The electronic drum kit is the second one I've owned though the first was not a Roland one. The car is the second BMW I've had. The first BMW, a five series, I adored and look back on with affection. This five series, the newer type, is one that I dislike rather intensely. It would be too strong to say I detest it, but only just.
Yesterday I took my car in for a service to the dealership at which I've bought the last two cars and who have done all the required servicing and other bits and pieces. I also had a need to call Roland UK and order a cheap and simple part for my e drums.
The following is a story of the very thin line between outstanding and poor customer service and the effects of the two.
First, the car.
I've ordered a new car, an Audi. For a number of reasons. Firstly because I don't want to be seen as a fellow who always drives the same marque, a chap who is due his next BMW next March. Secondly because the level of service I've received from both the dealer and the car hasn't earned any more loyalty from me. This current car is built to a price, the last five series felt as if it was built to a standard.
Thirdly, well I managed to fit my bass drum into the new mystery car, so the order has been placed.
So the new car is on order and I have to wait about three or four months for the other load of Germans to build the thing, though I'm not sure if it's built in Germany at all. During these months I have to service the existing car and generally keep it in decent condition so I get the part exchange value I was promised.
I contemplated booking it in to a different dealer but, figuring this is the last time and I'm better off maintaining the consistency of having the full service history at the one place, I stayed with the devil I know. And hate.
I arrived and was met by the patronising service woman. She displayed a certain attitude of arrogance and aloofness as she took the car in and completed the paperwork.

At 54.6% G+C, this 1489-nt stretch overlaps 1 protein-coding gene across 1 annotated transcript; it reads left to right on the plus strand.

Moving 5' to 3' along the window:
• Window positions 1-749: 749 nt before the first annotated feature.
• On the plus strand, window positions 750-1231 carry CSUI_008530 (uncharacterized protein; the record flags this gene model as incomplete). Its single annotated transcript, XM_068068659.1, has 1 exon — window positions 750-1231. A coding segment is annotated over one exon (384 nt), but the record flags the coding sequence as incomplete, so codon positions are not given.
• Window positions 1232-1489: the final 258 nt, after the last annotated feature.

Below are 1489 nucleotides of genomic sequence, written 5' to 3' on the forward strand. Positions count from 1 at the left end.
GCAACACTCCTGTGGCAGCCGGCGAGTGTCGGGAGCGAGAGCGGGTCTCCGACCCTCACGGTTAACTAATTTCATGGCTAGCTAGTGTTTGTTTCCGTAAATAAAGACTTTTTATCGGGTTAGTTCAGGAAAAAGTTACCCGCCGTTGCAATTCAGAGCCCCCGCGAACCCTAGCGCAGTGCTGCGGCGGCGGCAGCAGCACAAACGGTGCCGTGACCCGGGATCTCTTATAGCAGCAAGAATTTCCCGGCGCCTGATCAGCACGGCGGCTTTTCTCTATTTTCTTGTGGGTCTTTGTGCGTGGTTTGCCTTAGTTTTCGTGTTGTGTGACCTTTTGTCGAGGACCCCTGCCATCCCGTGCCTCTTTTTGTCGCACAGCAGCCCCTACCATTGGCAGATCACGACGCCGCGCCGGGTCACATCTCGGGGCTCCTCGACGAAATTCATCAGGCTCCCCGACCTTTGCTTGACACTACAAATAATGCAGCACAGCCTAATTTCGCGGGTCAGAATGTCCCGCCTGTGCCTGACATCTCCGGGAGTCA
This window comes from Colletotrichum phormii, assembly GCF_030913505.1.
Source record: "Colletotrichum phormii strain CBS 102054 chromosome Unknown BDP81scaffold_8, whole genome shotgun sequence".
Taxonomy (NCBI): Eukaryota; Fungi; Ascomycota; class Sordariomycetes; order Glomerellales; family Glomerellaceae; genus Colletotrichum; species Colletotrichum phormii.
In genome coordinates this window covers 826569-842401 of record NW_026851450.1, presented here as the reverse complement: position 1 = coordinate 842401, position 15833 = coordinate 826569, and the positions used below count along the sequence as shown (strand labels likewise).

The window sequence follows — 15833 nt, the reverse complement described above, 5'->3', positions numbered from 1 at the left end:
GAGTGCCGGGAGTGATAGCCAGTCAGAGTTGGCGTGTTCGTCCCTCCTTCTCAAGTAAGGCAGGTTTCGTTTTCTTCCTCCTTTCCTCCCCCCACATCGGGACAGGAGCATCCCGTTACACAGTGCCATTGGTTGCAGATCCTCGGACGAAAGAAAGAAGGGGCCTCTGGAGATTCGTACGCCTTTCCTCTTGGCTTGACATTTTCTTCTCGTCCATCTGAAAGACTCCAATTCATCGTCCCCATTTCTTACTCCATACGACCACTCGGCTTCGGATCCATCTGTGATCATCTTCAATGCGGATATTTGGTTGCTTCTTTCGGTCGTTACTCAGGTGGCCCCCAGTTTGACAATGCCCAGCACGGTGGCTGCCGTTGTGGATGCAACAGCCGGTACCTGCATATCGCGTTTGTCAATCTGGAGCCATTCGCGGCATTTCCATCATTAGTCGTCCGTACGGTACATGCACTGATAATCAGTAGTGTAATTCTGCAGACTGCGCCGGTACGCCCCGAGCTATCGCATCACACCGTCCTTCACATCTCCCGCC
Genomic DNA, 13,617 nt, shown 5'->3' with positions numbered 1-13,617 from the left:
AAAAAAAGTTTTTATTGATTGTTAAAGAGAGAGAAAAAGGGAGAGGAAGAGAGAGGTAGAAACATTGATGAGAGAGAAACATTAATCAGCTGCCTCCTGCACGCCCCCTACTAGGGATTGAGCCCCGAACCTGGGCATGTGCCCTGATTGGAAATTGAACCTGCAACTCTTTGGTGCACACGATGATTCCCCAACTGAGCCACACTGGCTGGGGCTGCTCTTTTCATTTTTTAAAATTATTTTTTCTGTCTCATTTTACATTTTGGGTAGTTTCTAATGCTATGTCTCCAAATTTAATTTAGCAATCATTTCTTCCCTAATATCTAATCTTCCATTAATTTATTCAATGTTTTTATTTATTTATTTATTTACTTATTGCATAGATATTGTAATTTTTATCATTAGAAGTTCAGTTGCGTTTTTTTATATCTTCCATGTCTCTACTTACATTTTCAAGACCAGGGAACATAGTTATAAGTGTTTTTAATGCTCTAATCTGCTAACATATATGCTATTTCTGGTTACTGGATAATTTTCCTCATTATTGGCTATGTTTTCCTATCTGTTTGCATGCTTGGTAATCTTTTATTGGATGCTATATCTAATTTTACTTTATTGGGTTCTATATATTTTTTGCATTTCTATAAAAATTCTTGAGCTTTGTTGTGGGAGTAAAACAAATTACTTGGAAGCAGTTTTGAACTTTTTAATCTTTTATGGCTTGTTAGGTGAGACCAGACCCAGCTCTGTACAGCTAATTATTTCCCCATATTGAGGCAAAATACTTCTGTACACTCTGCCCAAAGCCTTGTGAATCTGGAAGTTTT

"So it's a standard brake fluid service and this problem with the CD player?" she asked, after putting the key into the key reader thing with all the drama as if she was playing a major role in the latest Harry Potter film with magic and swords.
"Yes, as I explained the CD changer goes back to the first disc at track one each time I restart the car, I suspect it might need rebooting or something." I said.
It's a problem that has come up out of nowhere, for the last five years the CD changer would pick up at the track and the CD at which it left after restarting the engine, but this has mysteriously changed. It's not a big deal though, as the car is going and I didn't want to pay for an expensive repair.
I'm all for technology, I like the way it can speed things up, make us all more efficient and propel us forward. What I don't like is the application of technology that appears to slow things down and help the supplier but not the customer. Which is what BMW seem to be using. Every time I have a problem with my car, which has been way too often, it has to be plugged into a mysterious computer that only Professor Brian Cox knows how to use, then I'm charged a fortune merely to be told that I'm going to pay another fortune for the privilege of some oink pressing BMW's equivalent of ctrl alt delete.
The next generation of car mechanics are people who have all the diagnostic equipment, who do what the main dealers do, but charge their customer far less. They're beginning to come through now and, as far as I'm concerned, the quicker the better.
I trundle off, not confident that I'm going to be pleasantly surprised but fully expecting they're going to attempt to fleece me, just not sure exactly how.